Whatever lies behind the fog the Judderman doesn’t necessarily represent a cute dinosaur, but he does represent an image – or no image at all – of those consigned to history, their stories never heard or listened to in the making of this city and even their possibility to haunt, or impact in some kind of afterlife, is rendered almost null. Here are some of the others, along with his brother, that Gary thinks are in the “fog”:
[The] Huguenots, the Jews, the Romans, the Irish, the Italians, the Indians, the West Indians, the gypsies. My own people too. Spivs and skinheads and mods and teds. Hippies and occultists. I have scribbled books containing the stories of coolies and lascars down on the docks. Native Americans in the Victorian Wild West shows, buried aboriginal cricketers in Hackney, accounts of Maori who somehow made their way to London’s docks from Aotearoa. Chinese limehouse, opium smoke, ripper myths, the self-exiles hiding in Epping Forest.
Knowing their stories potentially leads the way to knowing his. The budding confrontation here though is that if Bleak House (in part) was about the realisation of the legitimacy of an orphan from a disgraced mother, as somebody who “should” belong to a realm higher than what she’s consigned to, Northwood represents the city as the place where, whether or not we realise our place or find the truth of what haunts us, it still might not be legitimising or enable a process that makes it visible. Indeed, “Judderman” sounds like the image on the television that falters and flickers, and it throws to mind somebody who is at once there and then not.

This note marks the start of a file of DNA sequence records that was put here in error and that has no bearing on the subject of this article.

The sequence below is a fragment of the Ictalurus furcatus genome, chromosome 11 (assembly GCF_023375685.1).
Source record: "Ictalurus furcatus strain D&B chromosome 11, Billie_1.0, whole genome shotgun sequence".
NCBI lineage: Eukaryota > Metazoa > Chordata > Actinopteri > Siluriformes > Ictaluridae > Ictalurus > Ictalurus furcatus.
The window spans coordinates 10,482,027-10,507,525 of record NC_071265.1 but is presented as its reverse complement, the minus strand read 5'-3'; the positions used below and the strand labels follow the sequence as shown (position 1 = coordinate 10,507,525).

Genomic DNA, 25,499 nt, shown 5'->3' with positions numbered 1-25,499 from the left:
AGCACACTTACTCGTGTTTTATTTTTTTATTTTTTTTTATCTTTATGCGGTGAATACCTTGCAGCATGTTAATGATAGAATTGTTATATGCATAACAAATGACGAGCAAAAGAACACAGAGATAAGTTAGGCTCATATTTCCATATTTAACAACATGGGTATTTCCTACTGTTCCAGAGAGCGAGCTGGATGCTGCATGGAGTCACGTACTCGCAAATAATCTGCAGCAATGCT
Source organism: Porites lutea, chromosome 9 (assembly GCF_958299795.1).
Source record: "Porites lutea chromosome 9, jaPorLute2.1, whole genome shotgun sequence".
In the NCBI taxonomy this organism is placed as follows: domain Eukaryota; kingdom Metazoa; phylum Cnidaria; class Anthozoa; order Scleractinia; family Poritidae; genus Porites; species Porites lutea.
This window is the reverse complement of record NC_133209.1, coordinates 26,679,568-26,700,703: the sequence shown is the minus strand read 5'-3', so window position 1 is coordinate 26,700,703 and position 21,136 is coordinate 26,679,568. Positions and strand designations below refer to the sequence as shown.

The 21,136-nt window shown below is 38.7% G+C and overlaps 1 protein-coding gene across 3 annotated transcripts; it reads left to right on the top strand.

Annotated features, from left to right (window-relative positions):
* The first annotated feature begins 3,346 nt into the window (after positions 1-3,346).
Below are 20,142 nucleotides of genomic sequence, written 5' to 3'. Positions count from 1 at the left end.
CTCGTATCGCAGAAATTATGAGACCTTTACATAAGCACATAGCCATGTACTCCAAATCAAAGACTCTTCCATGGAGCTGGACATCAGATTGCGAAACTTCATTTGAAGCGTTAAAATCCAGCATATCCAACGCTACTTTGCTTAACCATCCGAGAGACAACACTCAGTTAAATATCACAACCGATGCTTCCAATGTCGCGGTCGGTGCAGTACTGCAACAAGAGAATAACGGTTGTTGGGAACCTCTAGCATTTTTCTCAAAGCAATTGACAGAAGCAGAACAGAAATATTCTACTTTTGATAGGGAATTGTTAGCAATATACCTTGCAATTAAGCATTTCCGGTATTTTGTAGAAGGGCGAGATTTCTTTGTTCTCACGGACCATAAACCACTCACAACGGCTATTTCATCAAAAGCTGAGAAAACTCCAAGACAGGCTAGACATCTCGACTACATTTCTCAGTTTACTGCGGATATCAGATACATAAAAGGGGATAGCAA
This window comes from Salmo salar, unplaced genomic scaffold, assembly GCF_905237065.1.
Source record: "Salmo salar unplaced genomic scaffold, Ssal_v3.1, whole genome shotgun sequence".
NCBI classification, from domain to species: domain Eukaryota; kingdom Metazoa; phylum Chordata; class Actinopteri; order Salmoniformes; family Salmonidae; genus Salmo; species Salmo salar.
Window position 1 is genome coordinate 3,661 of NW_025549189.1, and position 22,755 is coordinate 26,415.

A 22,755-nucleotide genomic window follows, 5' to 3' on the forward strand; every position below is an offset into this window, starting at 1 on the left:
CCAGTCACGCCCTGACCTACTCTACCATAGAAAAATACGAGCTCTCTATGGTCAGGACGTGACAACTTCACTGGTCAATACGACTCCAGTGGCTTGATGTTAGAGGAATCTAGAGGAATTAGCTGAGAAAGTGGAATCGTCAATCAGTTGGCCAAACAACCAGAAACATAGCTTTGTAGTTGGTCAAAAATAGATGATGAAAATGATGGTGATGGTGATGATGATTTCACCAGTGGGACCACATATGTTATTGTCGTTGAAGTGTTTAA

If shame does lie on the eyelids then, like Anne Carson said, there’s a feeling that Gary’s visibility and existence is burdened by the weight of those who aren’t visible, who don’t exist. Instead, what is kept invisible – with force, repression – produces something else that is visible whether it be a ghost, a kidney, or a sense of shame. To return to the anxieties we highlighted at the start, Gary is a man who is seeking something but cannot summon it. The juddering man: it seems sometimes pain is necessary for us to understand where we are and where we belong without being haunted by it.
Liam Bishop is a writer from Leeds, UK. To see where other writing has appeared visit his website www.curbcomplex.com.